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NEWS RELEASE · 13th September 2010
Angus Reid - Vision Critical
In fact, four-in-five respondents (83%) say they distrust their premier.

The governing BC Liberals continue to trail the opposition New Democratic Party (NDP) in British Columbia, as Premier Gordon Campbell’s approval rating drops to a new low, and a sizeable proportion of respondents express little confidence in the provincial administration, a new Angus Reid Public Opinion poll has found.

The online survey of a representative provincial sample of 800 British Columbian adults also shows that the implementation of the harmonized sales tax (HST) continues to be rejected by three-in-four respondents, and that three-in-five adults voice support for holding a province-wide referendum to repeal the HST.

Political Scene

Almost half of decided voters and leaners across the province (48%, unchanged since late July) would cast a ballot for the NDP if a provincial election were held tomorrow.

The BC Liberals are a distant second with 25 per cent (-2), followed by the Greens with 13 per cent (=), and the BC Conservatives with eight per cent (+2). Six per cent of respondents would support other parties or vote for independent candidates.

The NDP keeps an enviable retention rate, with 90 per cent of respondents who voted for the party in the May 2009 provincial election saying they would do so again if a new ballot took place tomorrow.

In stark contrast, the BC Liberals are only holding on to 55 per cent of their supporters from last year’s election. The governing party has lost almost half of the vote share it boasted in 2009, with one-in-four disenchanted supporters (25%) saying they would vote for the NDP tomorrow, and one-in-ten (11%) opting for the currently leaderless BC Conservatives.

The approval rating for Premier and BC Liberal leader Gordon Campbell stands at 12 per cent. Three-in-ten British Columbians (30%) approve of the way NDP leader Carole James is performing, while 17 per cent of respondents are satisfied with the way Green leader Jane Sterk is handling her duties. More than seven-in-ten respondents (73%) say their opinion of Campbell has worsened over the course of the past three months, compared with 14 per cent for James and five per cent for Sterk.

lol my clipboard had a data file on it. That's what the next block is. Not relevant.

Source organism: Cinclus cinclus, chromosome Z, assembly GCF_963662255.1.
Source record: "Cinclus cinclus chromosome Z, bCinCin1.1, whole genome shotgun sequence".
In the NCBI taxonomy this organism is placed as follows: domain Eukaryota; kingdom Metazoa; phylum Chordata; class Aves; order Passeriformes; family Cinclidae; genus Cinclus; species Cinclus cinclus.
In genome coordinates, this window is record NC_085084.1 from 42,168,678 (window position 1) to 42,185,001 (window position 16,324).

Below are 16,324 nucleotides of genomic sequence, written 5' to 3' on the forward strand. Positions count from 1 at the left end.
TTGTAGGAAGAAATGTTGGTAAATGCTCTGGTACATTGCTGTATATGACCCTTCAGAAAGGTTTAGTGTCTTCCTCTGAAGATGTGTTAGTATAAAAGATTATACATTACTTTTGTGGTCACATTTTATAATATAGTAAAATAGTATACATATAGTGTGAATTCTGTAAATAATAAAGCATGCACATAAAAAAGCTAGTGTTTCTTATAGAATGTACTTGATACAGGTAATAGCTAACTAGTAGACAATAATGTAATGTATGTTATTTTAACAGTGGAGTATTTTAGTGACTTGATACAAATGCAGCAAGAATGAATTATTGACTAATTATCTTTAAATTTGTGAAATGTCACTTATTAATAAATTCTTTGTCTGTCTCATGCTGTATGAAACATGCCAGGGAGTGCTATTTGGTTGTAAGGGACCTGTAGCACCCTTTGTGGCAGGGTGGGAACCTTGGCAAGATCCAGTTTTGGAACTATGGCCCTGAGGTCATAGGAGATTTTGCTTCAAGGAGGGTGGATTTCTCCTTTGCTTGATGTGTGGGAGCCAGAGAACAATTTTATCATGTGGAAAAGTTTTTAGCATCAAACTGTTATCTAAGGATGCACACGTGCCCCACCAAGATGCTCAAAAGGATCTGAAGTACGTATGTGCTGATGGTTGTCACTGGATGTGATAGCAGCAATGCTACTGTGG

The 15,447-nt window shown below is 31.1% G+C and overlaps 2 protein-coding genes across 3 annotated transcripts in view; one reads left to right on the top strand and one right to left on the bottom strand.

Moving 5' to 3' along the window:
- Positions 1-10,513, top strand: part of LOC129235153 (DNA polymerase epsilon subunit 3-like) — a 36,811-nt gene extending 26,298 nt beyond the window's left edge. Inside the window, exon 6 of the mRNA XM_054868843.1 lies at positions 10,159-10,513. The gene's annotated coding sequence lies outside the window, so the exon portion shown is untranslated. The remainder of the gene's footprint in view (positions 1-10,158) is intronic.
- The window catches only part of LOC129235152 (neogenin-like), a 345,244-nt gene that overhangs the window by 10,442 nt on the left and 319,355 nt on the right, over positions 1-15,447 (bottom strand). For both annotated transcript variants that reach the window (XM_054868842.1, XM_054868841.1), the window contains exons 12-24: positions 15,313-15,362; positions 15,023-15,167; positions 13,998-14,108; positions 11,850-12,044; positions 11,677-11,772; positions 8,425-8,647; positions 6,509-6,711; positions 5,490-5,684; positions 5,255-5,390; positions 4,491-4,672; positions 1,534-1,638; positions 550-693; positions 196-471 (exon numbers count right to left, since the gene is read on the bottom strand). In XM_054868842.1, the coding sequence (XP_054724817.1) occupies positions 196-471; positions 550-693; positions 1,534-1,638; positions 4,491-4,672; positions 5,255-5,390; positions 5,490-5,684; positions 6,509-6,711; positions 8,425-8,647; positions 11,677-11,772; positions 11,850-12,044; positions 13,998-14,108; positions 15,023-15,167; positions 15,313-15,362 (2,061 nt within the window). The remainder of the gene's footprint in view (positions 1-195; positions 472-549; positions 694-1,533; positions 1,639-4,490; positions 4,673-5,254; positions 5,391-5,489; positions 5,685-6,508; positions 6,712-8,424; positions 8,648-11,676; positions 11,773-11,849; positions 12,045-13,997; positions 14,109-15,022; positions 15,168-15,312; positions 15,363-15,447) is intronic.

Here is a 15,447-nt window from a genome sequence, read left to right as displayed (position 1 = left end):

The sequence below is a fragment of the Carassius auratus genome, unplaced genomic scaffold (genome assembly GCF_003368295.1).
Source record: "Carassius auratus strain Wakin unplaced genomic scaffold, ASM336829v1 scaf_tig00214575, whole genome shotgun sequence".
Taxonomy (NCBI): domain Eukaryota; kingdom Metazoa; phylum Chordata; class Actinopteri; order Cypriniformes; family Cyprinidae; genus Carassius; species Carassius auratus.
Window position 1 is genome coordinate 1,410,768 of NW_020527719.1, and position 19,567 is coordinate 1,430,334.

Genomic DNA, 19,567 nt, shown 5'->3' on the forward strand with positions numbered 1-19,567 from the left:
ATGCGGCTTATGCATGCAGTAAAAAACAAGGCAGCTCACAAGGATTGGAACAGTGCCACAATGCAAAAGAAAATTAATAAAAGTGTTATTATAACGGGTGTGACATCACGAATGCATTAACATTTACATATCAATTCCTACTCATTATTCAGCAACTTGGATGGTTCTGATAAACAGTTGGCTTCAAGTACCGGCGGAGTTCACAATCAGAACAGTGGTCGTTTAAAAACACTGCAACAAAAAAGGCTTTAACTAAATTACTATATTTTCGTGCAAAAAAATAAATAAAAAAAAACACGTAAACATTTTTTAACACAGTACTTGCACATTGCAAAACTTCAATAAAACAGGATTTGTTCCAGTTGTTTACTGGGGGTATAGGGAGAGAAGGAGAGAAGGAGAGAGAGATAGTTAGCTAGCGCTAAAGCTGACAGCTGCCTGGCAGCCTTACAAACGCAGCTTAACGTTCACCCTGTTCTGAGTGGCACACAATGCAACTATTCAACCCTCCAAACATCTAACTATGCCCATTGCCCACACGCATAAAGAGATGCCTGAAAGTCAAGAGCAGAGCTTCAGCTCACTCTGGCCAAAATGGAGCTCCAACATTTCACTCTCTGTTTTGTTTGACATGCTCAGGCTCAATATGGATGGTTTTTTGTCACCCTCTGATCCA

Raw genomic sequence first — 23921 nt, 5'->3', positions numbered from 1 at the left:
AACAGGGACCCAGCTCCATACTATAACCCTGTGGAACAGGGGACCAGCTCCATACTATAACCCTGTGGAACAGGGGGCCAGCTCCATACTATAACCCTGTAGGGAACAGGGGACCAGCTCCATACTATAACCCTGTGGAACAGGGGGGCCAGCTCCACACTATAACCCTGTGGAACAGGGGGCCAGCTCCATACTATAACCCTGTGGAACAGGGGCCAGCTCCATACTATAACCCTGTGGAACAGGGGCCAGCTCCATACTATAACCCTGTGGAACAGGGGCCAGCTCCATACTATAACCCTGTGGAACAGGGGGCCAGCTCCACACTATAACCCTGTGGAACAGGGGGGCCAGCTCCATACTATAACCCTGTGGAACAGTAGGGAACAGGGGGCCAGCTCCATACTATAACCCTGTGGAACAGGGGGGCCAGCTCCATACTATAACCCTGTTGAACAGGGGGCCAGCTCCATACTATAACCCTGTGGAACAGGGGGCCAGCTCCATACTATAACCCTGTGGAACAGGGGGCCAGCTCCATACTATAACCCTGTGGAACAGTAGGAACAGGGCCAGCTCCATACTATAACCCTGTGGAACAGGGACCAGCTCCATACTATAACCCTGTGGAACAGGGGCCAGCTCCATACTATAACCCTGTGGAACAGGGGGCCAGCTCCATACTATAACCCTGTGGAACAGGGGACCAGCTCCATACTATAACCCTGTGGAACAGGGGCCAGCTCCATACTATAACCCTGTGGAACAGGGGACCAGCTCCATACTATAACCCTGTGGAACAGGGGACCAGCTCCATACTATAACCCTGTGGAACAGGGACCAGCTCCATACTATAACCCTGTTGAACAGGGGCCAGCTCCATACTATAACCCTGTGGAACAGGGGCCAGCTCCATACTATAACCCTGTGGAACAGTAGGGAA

British Columbians were asked whether they currently trust or distrust two governments and four key politicians. While two-in-five respondents (40%) say they trust the federal government led by the Conservative Party, less than one-in-five (18%) feel the same way about the provincial government led by the BC Liberals.

Two-in-five British Columbians (39%) trust both Canadian Prime Minister Stephen Harper and federal Finance Minister Jim Flaherty. The numbers are decidedly lower when respondents assess their provincial counterparts. Only one-in-five (20%) trust BC Finance Minister Colin Hansen, and just 14 per cent trust Campbell. In fact, four-in-five respondents (83%) say they distrust their premier.


Elections BC has ruled that a citizen initiative that seeks to repeal the HST is valid. An all-party legislature committee will decide later this year how to handle the citizen initiative. Three-in-five respondents (62%) believe the question should be sent to a province-wide referendum, while one-in-four (24%) would prefer to send it to the BC Legislature for a vote of MLAs.

If a referendum indeed happens, seven-in-ten British Columbians (70%) would cast a ballot to abolish the HST, while 18 per cent would vote to keep it in place.

Full Report HERE.

The Terrace Daily Poll, on the Front Page of this website, reflect similar numbers. On the HST only 10% say Campbell should run again in 2013. If we include the frivilous "Go back to Hawaii and Chill" option as a negative vote on his leadership, our numbers add up to a clear 75% diapproval rating. Although this is completely unscientific it demonstrates very similar numbers to the Angus Reid Poll results.